The Centre for Human Rights, University of Pretoria, strongly condemns the recent xenophobic violence and attacks against foreign nationals in South Africa. The Centre calls on the government to develop a targeted intervention strategy. The cycle of outrage, followed by commitment to take action, but then inevitably fading into inaction, should be broken.
It should be recalled that the South African Human Rights Commission (SAHRC) convened a National Investigative Hearing on Migration, Xenophobia and Social Cohesion in February 2018. Regrettably, the report of this hearing has not yet been concluded and launched.
It is regretful that, in a country where diversity and the values of democracy are celebrated, attacks targeting foreign nationals have become a recurrent threat to fellow human beings. It is disappointing that the South African government has done very little to address xenophobic violence in South Africa, and it is extremely worrisome to see it resurface on a regular basis. While the National Action Plan to Combat Racism, Racial Discrimination, Xenophobia and Related Intolerance is in place, it is not very well-known and only infrequently invoked and applied.
Migration is not a crime. And as such, the South African government must strongly condemn acts that criminalise it. The Constitution of South Africa explicitly prohibits discrimination and recognises the right of everyone to life and inherent dignity. Acts of xenophobia fly in the face of the Constitution and, particularly, the provisions of the Bill of Rights.
As conflicts force some people to move from other countries, South Africa must remember its struggles against violent oppression and denounce injustices and xenophobic acts of violence perpetuated against refugees and other foreign nationals. South Africa must not be complicit in perpetuating cycles of xenophobic violence within its borders destroying the democratic fabric. Rather, South Africa must recognise that #AfricanMigrantsMatter and it must take seriously its international commitments towards migrants and other forcibly displaced populations.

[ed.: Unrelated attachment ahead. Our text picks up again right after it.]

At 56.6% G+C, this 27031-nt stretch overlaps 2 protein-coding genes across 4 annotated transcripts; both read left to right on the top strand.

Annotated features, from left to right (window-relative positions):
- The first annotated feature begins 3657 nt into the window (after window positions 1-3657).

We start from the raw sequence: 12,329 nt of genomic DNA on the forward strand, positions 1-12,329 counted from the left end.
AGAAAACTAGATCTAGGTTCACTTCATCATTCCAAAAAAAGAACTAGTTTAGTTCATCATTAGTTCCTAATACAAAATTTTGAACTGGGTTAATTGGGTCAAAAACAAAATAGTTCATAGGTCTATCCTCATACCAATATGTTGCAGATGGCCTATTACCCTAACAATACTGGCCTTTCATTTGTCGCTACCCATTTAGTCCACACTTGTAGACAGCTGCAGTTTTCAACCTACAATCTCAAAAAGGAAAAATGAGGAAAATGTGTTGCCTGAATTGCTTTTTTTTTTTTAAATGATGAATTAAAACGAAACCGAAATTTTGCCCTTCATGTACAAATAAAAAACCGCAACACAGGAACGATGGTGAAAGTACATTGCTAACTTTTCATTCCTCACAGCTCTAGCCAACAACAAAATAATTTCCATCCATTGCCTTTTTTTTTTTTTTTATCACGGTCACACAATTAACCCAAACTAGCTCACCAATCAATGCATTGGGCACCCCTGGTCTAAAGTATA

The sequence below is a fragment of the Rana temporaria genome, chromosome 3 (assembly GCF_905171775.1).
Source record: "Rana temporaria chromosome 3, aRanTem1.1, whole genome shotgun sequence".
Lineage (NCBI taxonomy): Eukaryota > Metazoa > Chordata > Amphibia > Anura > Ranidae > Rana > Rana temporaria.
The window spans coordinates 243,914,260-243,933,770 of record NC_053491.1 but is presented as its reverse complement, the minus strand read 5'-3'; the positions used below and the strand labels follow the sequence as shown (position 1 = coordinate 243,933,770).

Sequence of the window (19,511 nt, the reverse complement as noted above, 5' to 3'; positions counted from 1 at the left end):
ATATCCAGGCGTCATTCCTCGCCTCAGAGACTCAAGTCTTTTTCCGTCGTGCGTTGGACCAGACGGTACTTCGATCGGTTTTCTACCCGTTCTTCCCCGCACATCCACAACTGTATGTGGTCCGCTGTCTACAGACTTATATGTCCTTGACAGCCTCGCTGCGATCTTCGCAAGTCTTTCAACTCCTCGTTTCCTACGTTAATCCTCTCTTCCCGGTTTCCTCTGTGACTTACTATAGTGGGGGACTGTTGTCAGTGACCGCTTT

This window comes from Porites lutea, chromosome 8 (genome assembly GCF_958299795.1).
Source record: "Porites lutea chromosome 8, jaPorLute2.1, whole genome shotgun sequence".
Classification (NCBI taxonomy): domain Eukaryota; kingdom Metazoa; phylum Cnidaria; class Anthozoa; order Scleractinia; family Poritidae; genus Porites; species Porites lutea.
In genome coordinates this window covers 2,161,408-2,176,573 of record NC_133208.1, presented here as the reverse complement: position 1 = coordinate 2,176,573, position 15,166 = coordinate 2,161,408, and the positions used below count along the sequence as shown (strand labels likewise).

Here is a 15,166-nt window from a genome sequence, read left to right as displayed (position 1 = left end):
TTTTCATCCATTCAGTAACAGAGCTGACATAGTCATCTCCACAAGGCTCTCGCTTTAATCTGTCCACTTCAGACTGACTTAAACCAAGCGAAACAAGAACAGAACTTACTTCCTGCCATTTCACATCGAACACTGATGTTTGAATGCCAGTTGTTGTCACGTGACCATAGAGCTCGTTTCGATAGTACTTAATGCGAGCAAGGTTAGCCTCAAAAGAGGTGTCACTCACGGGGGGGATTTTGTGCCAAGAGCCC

In response to the xenophobic violence, the Centre calls on the SAHRC to bring its report to finality, so that it can form the basis of national dialogue on the topic.
The Centre further calls on the South African government to react in a way that shows that it is not “business as usual”. The government should:
- Unequivocally acknowledge the seriousness of violence against foreign nationals in South Africa;
- Conduct an extensive investigation into the causes of the recurring spates of xenophobic violence;
- On the basis of the SAHRC study, and taking into account the Bill of Rights in the South African Constitution, the National Action Plan to Combat Racism, Racial Discrimination, Xenophobia and Related Intolerance, the UN 1951 Refugee Convention, its 1967 Protocol and the OAU 1969 Refugee Convention, develop a suitable national intervention strategy;
- Develop adequate measures that respond to the socio-economic conditions in the state;
- Ensure that all foreign nationals are assisted with reporting and opening of cases at police stations and other public offices in order to promote access to justice;
- Apprehend perpetrators of xenophobic violence; and
- Deliberately cultivate social cohesions between South Africans and foreign nationals.
To discuss these and other related issues pertaining to migrants, the Centre will host a two-day international conference on the protection of forced migrants in Africa on 6 and 7 September 2019. The aim of the conference is to discuss the issue of forced migration in Africa, which remains a daunting challenge on the continent. The Conference will be held at the Future Africa Campus of the University of Pretoria.
Furthermore, the Centre’s Digital Verification Corps team strongly urges all to verify the authenticity of videos and images documenting attacks of xenophobia. Only share information which has already been verified by trusted media outlets and human rights watch groups who are reporting on the current waves of xenophobic violence.
Whilst playing an active role in documenting human rights violations is encouraged, we suggest the use of reverse image search tools which are easily accessible online. This is to ensure that reported attacks are indeed from the current waves of violence as there are many videos and images being shared from previous or unrelated events. The sharing of misinformation or “fake news” may also exacerbate tensions on the ground.
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